Particular Sights to See:Center City
Taxi drivers tell tourists that Center City is a "shining city on a hill". During the Industrial Era, the city almost urbanized out to the county line, and then retreated. Right now, the urban center is surrounded by a semi-deserted ring of former factories.
The central keel of the city, Market Street, must be considered in three quite different sections, East and West of City Hall, and West of the Schuylkill River. The street was once called High Street, and the name was slow to change. It will be enough, for now, to consider only the oldest section of fourteen blocks from City Hall to the Delaware River, which is almost a lesson in archeology. Start at Victorian City Hall and face East to Penn's landing on the Delaware.
William Penn had laid out the city plan like a cross, with Market and Broad Streets intersecting at the green central park which now holds the massive building with his statue on top of the tower. The market was originally called High Street. It's doubtful that Penn intended his statue to be there, since the early Quakers were so scornful of vainglorious display that they prohibited the naming of streets after persons, declined to have their portraits painted, and the strictest ones would not even consent to their names on their tombstones. The cult of personality in dictatorships like the Soviet Union, Maoist China, and Baptist Iraq more recently illustrate the sort of thing they probably had in mind, and it wasn't just a quaint idea to discourage the portraits of leaders in public places.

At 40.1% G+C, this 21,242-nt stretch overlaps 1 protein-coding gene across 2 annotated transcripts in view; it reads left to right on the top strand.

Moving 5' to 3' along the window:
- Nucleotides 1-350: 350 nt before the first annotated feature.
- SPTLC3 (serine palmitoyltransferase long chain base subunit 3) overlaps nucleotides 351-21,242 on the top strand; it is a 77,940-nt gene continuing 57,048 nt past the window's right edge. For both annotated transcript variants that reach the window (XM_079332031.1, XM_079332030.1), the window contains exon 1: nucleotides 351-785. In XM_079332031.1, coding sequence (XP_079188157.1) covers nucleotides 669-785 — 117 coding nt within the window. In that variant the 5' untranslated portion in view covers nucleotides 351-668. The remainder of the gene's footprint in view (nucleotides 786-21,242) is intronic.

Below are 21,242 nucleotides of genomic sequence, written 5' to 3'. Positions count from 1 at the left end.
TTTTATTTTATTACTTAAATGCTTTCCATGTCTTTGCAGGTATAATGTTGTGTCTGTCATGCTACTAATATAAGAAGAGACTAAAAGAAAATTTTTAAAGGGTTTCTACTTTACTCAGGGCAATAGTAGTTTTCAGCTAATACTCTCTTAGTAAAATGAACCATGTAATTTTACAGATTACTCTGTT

For a tour of the area mentioned in this Reflection, visit Seven Tours Through Historic Philadelphia